"I'm a different person when suddenly it's my responsibility. I'm not very inhibited in that way. I would show up [on the set of The Two Jakes] one day, and we'd scouted an orange grove and it had been cut down. You're out in the middle of nowhere and they forget to cast an actor. These are the sort of things I kind of like about directing. Of course, at the time you blow your stack a little bit. ... I'm a Roger Corman baby. Just keep rolling, baby. You've got to get something on there. Maybe it's right. Maybe it's wrong. Maybe you can fix it later. Maybe you can't. You can't imagine the things that come up when you're making a movie where you've got to adjust on the spot."

From an interview with MTV

11. ON ROGER CORMAN

"There's nobody in there, that he didn't, in the most important way support. He was my life blood to whatever I thought I was going to be as a person. And I hope he knows that this is not all hot air. I'm going to cry now."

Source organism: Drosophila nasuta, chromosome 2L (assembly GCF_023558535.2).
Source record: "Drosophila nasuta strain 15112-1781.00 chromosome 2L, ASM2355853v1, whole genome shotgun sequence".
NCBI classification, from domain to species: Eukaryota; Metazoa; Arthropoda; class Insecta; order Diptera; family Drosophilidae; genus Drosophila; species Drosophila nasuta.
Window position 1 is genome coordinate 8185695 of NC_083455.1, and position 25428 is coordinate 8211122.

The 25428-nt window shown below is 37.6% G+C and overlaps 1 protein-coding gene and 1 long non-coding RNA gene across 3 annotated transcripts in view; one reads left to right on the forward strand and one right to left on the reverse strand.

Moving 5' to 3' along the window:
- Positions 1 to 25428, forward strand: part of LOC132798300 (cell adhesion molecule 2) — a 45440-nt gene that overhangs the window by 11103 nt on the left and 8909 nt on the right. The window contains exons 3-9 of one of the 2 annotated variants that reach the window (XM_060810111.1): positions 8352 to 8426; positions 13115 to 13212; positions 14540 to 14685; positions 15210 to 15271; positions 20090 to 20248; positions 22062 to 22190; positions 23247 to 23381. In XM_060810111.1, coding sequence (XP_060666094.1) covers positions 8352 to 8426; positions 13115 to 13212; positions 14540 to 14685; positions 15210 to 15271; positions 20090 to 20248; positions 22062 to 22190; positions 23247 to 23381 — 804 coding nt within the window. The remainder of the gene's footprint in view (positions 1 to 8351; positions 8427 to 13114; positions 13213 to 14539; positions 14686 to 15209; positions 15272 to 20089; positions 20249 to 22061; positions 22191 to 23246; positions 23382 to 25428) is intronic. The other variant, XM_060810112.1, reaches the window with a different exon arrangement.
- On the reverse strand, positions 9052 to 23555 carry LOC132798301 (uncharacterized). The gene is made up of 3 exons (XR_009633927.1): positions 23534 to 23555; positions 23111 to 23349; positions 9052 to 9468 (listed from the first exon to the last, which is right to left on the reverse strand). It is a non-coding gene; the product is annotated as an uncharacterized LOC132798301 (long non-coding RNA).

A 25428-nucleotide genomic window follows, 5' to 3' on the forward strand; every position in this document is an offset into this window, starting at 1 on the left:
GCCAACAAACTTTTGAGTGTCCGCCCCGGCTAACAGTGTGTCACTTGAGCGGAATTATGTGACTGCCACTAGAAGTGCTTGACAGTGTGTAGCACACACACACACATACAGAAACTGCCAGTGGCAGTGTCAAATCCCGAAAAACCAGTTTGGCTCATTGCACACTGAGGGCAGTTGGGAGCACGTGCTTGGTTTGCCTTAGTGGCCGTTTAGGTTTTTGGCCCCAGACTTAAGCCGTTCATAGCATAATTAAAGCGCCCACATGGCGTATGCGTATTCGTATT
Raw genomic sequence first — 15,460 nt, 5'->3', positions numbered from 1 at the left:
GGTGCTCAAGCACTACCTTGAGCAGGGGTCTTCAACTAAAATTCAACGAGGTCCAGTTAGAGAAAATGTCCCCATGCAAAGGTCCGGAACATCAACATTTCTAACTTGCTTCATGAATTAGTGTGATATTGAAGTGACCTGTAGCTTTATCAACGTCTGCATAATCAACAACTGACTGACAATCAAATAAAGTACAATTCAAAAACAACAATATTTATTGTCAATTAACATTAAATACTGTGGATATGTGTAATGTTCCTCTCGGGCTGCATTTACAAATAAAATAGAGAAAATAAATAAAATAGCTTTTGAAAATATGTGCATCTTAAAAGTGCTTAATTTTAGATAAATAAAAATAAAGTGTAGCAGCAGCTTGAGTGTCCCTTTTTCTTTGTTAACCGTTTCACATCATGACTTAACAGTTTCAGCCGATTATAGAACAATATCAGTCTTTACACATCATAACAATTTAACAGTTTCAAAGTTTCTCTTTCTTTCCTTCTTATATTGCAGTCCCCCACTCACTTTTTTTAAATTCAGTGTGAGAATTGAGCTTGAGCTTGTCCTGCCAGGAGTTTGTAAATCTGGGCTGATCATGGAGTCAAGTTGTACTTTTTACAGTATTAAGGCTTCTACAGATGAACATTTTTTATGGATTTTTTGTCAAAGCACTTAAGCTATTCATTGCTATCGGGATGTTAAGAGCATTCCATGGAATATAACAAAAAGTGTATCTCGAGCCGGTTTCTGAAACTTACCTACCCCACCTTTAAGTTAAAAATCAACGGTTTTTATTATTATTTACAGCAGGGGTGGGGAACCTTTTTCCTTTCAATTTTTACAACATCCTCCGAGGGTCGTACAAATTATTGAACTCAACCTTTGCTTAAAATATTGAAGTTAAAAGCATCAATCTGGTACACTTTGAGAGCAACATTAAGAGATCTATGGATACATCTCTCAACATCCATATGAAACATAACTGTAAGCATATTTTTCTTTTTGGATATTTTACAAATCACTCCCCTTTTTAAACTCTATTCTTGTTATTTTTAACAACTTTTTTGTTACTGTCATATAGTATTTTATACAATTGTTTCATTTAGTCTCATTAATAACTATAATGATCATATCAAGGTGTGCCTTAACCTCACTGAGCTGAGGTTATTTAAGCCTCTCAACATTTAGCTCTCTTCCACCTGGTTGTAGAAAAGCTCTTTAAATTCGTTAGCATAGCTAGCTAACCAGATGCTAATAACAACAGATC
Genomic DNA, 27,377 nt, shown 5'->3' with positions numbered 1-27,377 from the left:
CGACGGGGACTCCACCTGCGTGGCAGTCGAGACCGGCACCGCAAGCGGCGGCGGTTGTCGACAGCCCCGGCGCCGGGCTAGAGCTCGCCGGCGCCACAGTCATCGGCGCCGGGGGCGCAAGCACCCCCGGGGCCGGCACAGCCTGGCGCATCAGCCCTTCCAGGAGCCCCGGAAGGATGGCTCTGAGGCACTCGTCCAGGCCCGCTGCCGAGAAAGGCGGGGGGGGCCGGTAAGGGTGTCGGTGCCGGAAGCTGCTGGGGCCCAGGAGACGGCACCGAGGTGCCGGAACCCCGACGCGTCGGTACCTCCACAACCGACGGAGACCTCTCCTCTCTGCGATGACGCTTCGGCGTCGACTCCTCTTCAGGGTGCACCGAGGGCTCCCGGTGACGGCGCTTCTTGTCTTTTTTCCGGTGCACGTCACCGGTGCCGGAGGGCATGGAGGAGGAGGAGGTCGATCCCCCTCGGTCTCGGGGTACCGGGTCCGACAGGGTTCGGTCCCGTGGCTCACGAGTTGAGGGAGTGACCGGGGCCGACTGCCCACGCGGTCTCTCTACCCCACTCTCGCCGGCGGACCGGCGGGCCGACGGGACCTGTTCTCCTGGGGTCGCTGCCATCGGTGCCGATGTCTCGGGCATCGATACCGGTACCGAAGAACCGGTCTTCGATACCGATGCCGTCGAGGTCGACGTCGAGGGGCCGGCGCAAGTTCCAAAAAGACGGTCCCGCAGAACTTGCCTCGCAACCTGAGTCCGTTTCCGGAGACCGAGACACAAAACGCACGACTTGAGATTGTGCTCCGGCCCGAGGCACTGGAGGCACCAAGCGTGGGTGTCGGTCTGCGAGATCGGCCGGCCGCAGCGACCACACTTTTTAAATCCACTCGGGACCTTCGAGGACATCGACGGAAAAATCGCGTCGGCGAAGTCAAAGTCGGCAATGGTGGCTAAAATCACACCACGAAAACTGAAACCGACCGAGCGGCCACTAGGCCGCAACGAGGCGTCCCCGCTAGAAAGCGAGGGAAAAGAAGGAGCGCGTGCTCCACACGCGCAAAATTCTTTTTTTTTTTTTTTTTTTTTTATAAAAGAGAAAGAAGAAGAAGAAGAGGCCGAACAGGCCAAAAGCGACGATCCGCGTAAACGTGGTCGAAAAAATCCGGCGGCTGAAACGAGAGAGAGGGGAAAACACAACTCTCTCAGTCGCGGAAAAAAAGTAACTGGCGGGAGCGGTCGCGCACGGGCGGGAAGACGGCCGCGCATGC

From the documentary Corman's World

12. ON PLAYING THE JOKER

"This would be the character, whose core—while totally determinate of the part—was the least limiting of any I would ever encounter. This is a more literary way of approaching than I might have had as a kid reading the comics, but you have to get specific. ... He's not wired up the same way. This guy has survived nuclear waste immersion here. Even in my own life, people have said, 'There's nothing sacred to you in the area of humor, Jack. Sometimes, Jack, relax with the humor.' This does not apply to the Joker, in fact, just the opposite. Things even the wildest comics might be afraid to find funny: burning somebody's face into oblivion, destroying a masterpiece in a museum—a subject as an art person even made me a little scared. Not this character. And I love that."

From The Making of Batman

13. ON BASKETBALL

"I've always thought basketball was the best sport, although it wasn't the sport I was best at. It was just the most fun to watch. ... Even as a kid it appealed to me. The basketball players were out at night. They had great overcoats. There was this certain nighttime juvenile-delinquent thing about it that got your blood going."

From Esquire's "What I Learned"